Use humor: As you're in the early stages of marketing your business, you may be nervous and apprehensive about your future success. It's okay to reflect some of that in your emails. It is better if you dial it up just a bit with humor; it makes you more human and, therefore, more believable, and that builds the trust you want to create in your readers. It's also been shown that humor aids in comprehension, so readers grasp your message more readily.
Let's look at broader ways to
Maximize Your Business's Email Efforts
Create buyer personas.
These are representations of your customers that you've based on actual customer data and market research. Put a name and a face on each micro-segment of your potential audience, and you can understand what a typical representative of that segment might be like. You can identify with that target customer's intent as they search for the products or services that best suit them. And you'll understand their point of view as they receive your emails so you can assess them from the target customers' perspective. As that customer, would this email be appealing? Or would you unsubscribe? What would make the email feel valuable to you? Using these personas helps you custom-craft your marketing messages for each defined segment of your target audience.
Before actually sending out those marketing emails, take the time to research and analyze your target audience. Segmentation refers to dividing the pool of targets into different customer types based on their shared characteristics. Characteristics can be demographic, geographic, industries where they are employed, types of businesses they own, their profession, family status, leisure activities and interests, spending habits, or anything where the data is collectible.
Micro-segmentation is a more precise version that breaks down the segments into smaller, more specific pieces. Software programs like Optimove can use the information to sort customers into micro-segments. Once you have these smaller segments, you can craft emails customized for each customer type.
Brief content is best.
You will want to send emails with lists of offers, information, and advice. The best practice is to fight that tendency and keep your content brief and to the point. You want to offer value but not so much that the email is overwhelming. Offer the value upfront in a straightforward way. The most readable content is brief; regardless of how valuable particular content is, it doesn't mean anything if the customer doesn't read it.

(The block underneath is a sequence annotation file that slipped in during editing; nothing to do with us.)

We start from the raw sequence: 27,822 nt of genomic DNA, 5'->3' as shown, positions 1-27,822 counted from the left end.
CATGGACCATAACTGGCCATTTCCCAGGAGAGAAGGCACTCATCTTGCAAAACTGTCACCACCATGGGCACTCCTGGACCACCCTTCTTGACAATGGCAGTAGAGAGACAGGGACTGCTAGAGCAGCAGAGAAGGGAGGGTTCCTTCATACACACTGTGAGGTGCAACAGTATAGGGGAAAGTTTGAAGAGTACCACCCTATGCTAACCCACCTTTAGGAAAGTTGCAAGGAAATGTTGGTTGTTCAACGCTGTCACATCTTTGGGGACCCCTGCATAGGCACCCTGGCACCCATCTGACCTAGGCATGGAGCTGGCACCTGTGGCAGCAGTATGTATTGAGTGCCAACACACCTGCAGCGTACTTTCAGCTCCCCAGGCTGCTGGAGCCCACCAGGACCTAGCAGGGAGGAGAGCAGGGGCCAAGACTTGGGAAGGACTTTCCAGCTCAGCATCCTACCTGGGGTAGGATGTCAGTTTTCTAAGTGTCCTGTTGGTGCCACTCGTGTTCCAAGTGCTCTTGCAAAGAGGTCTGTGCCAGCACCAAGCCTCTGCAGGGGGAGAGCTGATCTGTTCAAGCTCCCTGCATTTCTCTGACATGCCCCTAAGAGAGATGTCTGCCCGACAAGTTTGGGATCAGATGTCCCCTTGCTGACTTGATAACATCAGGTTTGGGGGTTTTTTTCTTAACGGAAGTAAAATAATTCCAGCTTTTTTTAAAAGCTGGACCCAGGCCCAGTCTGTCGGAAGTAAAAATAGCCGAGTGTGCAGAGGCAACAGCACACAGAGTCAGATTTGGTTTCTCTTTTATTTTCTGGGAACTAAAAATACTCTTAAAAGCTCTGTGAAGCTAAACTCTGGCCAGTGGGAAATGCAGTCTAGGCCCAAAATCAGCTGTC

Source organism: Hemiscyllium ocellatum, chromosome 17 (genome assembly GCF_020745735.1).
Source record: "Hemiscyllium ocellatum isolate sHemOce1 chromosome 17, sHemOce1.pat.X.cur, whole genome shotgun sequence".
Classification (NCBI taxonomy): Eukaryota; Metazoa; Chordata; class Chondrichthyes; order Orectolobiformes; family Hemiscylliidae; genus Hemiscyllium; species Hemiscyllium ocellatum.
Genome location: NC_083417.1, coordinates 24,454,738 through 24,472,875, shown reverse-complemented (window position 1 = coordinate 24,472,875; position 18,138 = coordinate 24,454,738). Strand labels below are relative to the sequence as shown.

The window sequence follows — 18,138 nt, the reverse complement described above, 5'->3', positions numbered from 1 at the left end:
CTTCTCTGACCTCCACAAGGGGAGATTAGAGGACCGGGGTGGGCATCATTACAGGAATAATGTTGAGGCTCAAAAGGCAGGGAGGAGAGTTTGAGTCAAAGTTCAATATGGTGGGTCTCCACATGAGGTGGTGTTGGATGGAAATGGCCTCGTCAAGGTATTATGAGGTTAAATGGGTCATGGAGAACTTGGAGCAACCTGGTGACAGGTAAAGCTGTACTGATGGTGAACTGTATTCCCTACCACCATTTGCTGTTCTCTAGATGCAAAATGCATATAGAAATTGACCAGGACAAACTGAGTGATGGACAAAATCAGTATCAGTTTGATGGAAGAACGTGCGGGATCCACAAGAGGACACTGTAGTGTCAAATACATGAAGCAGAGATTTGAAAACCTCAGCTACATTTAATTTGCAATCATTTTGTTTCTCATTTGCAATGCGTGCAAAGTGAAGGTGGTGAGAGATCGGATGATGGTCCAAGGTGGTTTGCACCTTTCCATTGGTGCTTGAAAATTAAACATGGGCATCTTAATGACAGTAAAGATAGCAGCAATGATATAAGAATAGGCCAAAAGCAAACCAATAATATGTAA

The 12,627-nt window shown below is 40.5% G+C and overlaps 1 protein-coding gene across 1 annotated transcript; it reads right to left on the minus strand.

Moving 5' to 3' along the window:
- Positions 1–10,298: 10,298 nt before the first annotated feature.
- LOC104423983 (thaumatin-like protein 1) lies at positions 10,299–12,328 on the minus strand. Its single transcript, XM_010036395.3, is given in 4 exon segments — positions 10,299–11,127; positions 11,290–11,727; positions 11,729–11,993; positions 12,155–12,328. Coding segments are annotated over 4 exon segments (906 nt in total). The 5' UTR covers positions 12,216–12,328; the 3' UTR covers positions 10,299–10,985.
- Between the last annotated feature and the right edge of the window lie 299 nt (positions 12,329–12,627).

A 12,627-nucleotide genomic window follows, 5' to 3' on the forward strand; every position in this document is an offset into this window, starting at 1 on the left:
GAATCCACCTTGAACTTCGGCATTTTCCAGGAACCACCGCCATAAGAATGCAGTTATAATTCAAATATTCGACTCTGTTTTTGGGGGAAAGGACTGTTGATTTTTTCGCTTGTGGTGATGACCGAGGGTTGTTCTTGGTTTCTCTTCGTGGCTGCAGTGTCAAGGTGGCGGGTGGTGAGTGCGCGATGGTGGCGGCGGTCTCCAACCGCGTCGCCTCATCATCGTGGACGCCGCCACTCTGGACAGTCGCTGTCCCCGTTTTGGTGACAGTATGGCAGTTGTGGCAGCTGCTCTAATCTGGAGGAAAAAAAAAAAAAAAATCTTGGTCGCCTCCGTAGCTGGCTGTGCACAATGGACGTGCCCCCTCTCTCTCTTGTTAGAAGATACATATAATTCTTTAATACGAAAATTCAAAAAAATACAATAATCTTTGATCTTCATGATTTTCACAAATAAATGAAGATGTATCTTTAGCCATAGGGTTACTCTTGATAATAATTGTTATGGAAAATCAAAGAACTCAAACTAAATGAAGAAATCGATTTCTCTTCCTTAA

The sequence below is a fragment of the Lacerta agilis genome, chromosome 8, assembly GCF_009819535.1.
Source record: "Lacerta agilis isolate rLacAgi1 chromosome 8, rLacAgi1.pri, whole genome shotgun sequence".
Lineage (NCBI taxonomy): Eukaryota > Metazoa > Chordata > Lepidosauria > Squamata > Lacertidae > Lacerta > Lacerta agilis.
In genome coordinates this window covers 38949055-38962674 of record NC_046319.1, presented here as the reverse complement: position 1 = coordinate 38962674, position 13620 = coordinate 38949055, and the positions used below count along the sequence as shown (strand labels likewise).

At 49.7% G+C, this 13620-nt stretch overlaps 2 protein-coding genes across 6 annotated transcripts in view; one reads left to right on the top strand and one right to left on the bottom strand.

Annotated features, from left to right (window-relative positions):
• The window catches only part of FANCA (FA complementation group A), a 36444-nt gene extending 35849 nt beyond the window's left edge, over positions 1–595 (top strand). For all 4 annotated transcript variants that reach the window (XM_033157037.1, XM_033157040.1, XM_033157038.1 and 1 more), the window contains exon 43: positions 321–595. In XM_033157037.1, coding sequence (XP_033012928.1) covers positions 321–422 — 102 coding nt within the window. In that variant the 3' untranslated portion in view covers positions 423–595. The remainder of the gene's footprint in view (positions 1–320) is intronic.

Include extra value.
Everyone who put their name on your email list had a reason to do so. They believed being on that list would bring them value, consciously or unconsciously. You need to craft your emails to prove they were right.
Offer sign-up benefits like a limited-time discount or entry in a giveaway. Make the prize related to your product and something that should appeal to your target customers. Offer free advice like a valuable eBook or links to particularly relevant blog posts. Your goal is to make your target audience feel they've gained something after reading your email.
In conclusion, creating a user-friendly email might be challenging but very worth it!
It is not easy to create those emails that keep customers opening and reading them. It remains the most direct way to reach potential customers and is effective...if you do it right. It takes time and effort. But this is doable for even the smallest startup.
Divide your target audience into the most precise segments possible and write brief customized emails with each of these groups in mind. Offer them genuine value in each email. As you keep them reading, you'll acquire new customers and continue strengthening your initial loyal base so your startup will succeed long-term.